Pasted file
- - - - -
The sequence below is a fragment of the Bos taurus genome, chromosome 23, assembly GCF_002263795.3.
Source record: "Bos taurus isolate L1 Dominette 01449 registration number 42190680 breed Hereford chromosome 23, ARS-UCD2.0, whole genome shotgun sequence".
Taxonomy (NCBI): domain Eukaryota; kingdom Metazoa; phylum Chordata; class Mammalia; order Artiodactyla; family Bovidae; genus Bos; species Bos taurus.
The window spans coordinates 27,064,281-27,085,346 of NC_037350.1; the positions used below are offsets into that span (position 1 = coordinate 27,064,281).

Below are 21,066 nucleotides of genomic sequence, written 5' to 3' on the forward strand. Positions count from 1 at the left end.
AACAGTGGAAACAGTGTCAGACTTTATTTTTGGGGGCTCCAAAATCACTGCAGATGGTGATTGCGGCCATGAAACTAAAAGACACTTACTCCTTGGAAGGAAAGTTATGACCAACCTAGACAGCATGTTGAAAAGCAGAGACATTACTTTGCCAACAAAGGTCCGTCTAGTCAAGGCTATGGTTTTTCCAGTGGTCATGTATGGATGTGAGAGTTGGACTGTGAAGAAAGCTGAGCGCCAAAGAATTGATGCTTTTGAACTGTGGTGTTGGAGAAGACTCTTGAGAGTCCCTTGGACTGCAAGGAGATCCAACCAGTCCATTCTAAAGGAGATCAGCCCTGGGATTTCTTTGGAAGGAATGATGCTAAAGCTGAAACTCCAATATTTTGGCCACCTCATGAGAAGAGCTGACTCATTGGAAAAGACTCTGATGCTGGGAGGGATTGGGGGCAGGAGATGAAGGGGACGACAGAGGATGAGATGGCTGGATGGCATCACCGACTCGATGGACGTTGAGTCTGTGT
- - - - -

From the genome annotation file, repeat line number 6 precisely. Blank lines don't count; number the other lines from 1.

AACAGTGGAAACAGTGTCAGACTTTATTTTTGGGGGCTCCAAAATCACTGCAGATGGTGATTGCGGCCATGAAACTAAAAGACACTTACTCCTTGGAAGGAAAGTTATGACCAACCTAGACAGCATGTTGAAAAGCAGAGACATTACTTTGCCAACAAAGGTCCGTCTAGTCAAGGCTATGGTTTTTCCAGTGGTCATGTATGGATGTGAGAGTTGGACTGTGAAGAAAGCTGAGCGCCAAAGAATTGATGCTTTTGAACTGTGGTGTTGGAGAAGACTCTTGAGAGTCCCTTGGACTGCAAGGAGATCCAACCAGTCCATTCTAAAGGAGATCAGCCCTGGGATTTCTTTGGAAGGAATGATGCTAAAGCTGAAACTCCAATATTTTGGCCACCTCATGAGAAGAGCTGACTCATTGGAAAAGACTCTGATGCTGGGAGGGATTGGGGGCAGGAGATGAAGGGGACGACAGAGGATGAGATGGCTGGATGGCATCACCGACTCGATGGACGTTGAGTCTGTGT